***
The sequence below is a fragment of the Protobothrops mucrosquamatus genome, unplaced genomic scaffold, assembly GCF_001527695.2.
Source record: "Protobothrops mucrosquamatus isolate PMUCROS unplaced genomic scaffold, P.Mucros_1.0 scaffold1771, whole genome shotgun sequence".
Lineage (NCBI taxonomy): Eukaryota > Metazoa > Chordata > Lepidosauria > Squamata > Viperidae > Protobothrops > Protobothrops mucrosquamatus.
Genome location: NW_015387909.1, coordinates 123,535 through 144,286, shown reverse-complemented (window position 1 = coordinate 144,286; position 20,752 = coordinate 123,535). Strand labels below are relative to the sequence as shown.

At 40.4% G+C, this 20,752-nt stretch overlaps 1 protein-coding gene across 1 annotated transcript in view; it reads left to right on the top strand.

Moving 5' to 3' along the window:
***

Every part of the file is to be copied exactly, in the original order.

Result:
The sequence below is a fragment of the Protobothrops mucrosquamatus genome, unplaced genomic scaffold, assembly GCF_001527695.2.
Source record: "Protobothrops mucrosquamatus isolate PMUCROS unplaced genomic scaffold, P.Mucros_1.0 scaffold1771, whole genome shotgun sequence".
Lineage (NCBI taxonomy): Eukaryota > Metazoa > Chordata > Lepidosauria > Squamata > Viperidae > Protobothrops > Protobothrops mucrosquamatus.
Genome location: NW_015387909.1, coordinates 123,535 through 144,286, shown reverse-complemented (window position 1 = coordinate 144,286; position 20,752 = coordinate 123,535). Strand labels below are relative to the sequence as shown.

At 40.4% G+C, this 20,752-nt stretch overlaps 1 protein-coding gene across 1 annotated transcript in view; it reads left to right on the top strand.

Moving 5' to 3' along the window: